It’s been quite a ride these past few months, as I completed my Honours / Creative Arts program at James Cook University and waited for my marks.

My main project, aptly titled “Changing Terrain,” combined the dual elements of Practice-led Research and a corresponding exhibition of artworks. For those who aren’t familiar with the concept, Practice-led Research is a unique blend of theory and application. It involves using artistic practices to investigate philosophical and academic questions. It’s like stepping into a whole new realm where academic curiosity meets ccreative practice.

With “Changing Terrain,” I decided to focus on how to embody the essence of a specific place, Deception Bay, in Brisbane’s Moreton Bay, through my ceramic work. The whole process was a walking expedition, exploring the contours of this interesting and beautiful locale, focusing on the materiality of place and producing artworks that reflect how I experienced it.

One interesting thing about practice-led research is that it’s like walking on two legs, where one leg is the hands-on experience of creating art and the other is the theoretical underpinnings. It’s a constant back and forth between exploring philosophical concepts and applying them to my craft.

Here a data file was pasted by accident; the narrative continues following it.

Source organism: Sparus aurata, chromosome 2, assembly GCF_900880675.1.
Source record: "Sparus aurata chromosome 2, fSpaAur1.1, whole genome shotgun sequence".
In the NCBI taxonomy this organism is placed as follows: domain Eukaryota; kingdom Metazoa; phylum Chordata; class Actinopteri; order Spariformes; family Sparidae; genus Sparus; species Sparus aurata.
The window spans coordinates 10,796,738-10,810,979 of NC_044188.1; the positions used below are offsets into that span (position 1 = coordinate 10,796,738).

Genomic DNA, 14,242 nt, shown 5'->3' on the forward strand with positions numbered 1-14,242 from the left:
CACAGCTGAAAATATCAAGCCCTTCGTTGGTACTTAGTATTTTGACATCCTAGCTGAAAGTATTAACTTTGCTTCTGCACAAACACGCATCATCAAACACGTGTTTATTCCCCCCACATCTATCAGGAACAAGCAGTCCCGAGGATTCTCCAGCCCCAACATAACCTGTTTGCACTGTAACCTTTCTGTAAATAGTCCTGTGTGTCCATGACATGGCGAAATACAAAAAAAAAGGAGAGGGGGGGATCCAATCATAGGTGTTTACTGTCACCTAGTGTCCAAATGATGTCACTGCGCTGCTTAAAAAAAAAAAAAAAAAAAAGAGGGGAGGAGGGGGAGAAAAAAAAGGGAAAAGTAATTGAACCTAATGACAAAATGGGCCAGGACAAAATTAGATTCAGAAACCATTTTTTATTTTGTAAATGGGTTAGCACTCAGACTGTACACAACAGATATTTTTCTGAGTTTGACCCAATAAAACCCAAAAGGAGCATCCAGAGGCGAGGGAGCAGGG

My reading list during this time was, shall we say, pretty extensive for me. philosophers including Merleau-Ponty, Heidegger, Tim Ingold, Edward Casey, and Yi Fu Tuan featured quite a bit. Through their works, I was able to delve deeper into topics such as the phenomenology of place and experience, the intersections of truth, beauty, and morality in art, and what art means to different people.

Using the insights gleaned from these philosophical texts, and absorbing the influences of other artists including Brie Ruais, Roasalie Gascgoine, Jacqueline Scotcher and Marit Måkelå, I moulded my ceramic pieces, working to embody the essence of Deception Bay.

In hindsight, this project really underlined the benefits of practice-led research for my artistic practice. Not only did it allow me to further understand and articulate my creative process, but it also challenged me to think deeply about the philosophical and environmental concepts that inform my work.

Having come out the other side of this Honours year, I feel more in tune with my artistic voice and the power it holds. I’m glad its over though, so I can have a break and move on and to create a new body of work.  I was toying with the idea or undertaking PhD, but will probably opt for a shorter research project such as a Masters in Fine Art at a Brisbane Uni. I have no desires to be an academic, nor are there many jobs in such a competitive field. I like research for what it does for my practice, but only in the context that I am able to build more informed stronger concepts for my work. I like to answer a few questions and walk alot before I let it all go and then just go a make work for several months.